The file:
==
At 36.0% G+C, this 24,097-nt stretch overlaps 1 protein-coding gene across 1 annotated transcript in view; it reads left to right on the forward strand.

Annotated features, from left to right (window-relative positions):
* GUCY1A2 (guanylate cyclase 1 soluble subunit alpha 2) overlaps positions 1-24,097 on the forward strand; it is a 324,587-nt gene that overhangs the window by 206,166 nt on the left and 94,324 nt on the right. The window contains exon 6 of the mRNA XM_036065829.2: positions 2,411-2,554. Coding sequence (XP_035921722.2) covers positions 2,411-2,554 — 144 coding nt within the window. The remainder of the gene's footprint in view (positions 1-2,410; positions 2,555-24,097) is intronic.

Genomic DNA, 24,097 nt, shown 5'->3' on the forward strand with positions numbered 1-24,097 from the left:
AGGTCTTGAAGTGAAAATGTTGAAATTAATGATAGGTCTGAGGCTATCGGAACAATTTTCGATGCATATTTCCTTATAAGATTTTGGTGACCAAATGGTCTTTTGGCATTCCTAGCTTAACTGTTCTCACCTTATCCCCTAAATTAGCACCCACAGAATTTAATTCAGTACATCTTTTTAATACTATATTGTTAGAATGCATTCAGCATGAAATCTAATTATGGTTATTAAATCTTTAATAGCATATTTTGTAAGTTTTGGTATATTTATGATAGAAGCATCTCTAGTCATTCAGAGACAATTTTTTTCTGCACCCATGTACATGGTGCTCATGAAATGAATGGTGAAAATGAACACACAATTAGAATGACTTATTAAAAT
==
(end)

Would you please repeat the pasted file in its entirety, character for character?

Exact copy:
At 36.0% G+C, this 24,097-nt stretch overlaps 1 protein-coding gene across 1 annotated transcript in view; it reads left to right on the forward strand.

Annotated features, from left to right (window-relative positions):
* GUCY1A2 (guanylate cyclase 1 soluble subunit alpha 2) overlaps positions 1-24,097 on the forward strand; it is a 324,587-nt gene that overhangs the window by 206,166 nt on the left and 94,324 nt on the right. The window contains exon 6 of the mRNA XM_036065829.2: positions 2,411-2,554. Coding sequence (XP_035921722.2) covers positions 2,411-2,554 — 144 coding nt within the window. The remainder of the gene's footprint in view (positions 1-2,410; positions 2,555-24,097) is intronic.

Genomic DNA, 24,097 nt, shown 5'->3' on the forward strand with positions numbered 1-24,097 from the left:
AGGTCTTGAAGTGAAAATGTTGAAATTAATGATAGGTCTGAGGCTATCGGAACAATTTTCGATGCATATTTCCTTATAAGATTTTGGTGACCAAATGGTCTTTTGGCATTCCTAGCTTAACTGTTCTCACCTTATCCCCTAAATTAGCACCCACAGAATTTAATTCAGTACATCTTTTTAATACTATATTGTTAGAATGCATTCAGCATGAAATCTAATTATGGTTATTAAATCTTTAATAGCATATTTTGTAAGTTTTGGTATATTTATGATAGAAGCATCTCTAGTCATTCAGAGACAATTTTTTTCTGCACCCATGTACATGGTGCTCATGAAATGAATGGTGAAAATGAACACACAATTAGAATGACTTATTAAAAT